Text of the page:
The Burns Auditorium, NC State College of Design, Raleigh-Durham. March 19-20, 2016
Day 1: Learning about the three Ps.
A chilly North Carolina spring morning welcomed a large turnout of practicing designers and students to the NC State College of design. In the company of accomplished designers and enthusiasts, a high proportion of whom were less than five years out of school, I felt the same rush I had experienced during my graduate program at the University of Pennsylvania, in Philadelphia. It was a feeling of immense possibility and being surrounded by a wealth of energy and ideas.
On the agenda for the first day of the conference was the presentation of SEED awards to six prize winners for their ground-breaking projects in the field of socially conscious design. Several panel discussions featuring eminent speakers were additionally planned, that explored and questioned (to my mind), the three Ps of the Public Interest Design phenomenon--- Project, Practice and Process.
Over the course of the day, I saw eye-opening work done by my peers in diverse landscapes such as Rwanda, The Democratic Republic of Congo, Kenya, The Rio Grande Valley, Chicago and more.
More than just offering overviews of their work and award winning projects, the designers recognized by the SEED awards, took time out to explain the processes they had followed. They shared with the audience the manner in which they had slowly, and incrementally worked on these initiatives for years. They spoke about how they had begun with a limited palette of local construction resources and skill sets, generating architecture in remote areas and creating unique material and educational solutions.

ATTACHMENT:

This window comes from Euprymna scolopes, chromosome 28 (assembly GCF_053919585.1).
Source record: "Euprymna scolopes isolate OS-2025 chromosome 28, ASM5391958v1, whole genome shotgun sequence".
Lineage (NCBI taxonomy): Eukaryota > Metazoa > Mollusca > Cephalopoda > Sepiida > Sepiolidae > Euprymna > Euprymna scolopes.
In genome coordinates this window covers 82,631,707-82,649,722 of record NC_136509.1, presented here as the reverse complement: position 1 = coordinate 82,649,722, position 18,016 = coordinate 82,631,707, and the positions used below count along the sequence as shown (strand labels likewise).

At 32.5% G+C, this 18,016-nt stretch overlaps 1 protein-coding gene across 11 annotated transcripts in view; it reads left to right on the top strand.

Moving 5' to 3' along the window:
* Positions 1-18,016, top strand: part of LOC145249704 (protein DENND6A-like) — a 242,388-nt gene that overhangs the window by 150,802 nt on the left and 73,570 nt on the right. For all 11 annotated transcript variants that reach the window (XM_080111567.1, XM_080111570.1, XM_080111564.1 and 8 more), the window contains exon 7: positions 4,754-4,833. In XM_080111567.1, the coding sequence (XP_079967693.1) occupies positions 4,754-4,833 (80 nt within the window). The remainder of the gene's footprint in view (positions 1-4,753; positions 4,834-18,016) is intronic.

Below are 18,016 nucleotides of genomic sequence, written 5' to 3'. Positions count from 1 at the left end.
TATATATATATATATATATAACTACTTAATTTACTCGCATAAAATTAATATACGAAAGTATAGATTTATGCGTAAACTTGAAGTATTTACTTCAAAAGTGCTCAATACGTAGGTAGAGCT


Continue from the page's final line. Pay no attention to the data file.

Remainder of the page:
Unlike design school, the conversation here was equally about how to navigate the ‘people’ portion of a project—the communities, the stakeholders, the financiers and others.
Some projects that left a lasting impact on me were Marwen, by Chicago-based Wheeler Kearns Architects and The Ilima School, by Mass Design Group ( See pins below ).
Perhaps the most valuable Panel of the day, for me personally, was a session titled ‘Activist Architecture Firms’. Four design firms, with projects in the Public Interest Design space, talked about how they made their practices and projects WORK. This discussion was all about their motivations, the inner financial workings and the business and practice models that allowed them to devote their time and energy to projects at a reduced fee or pro-bono, and still run their firms successfully!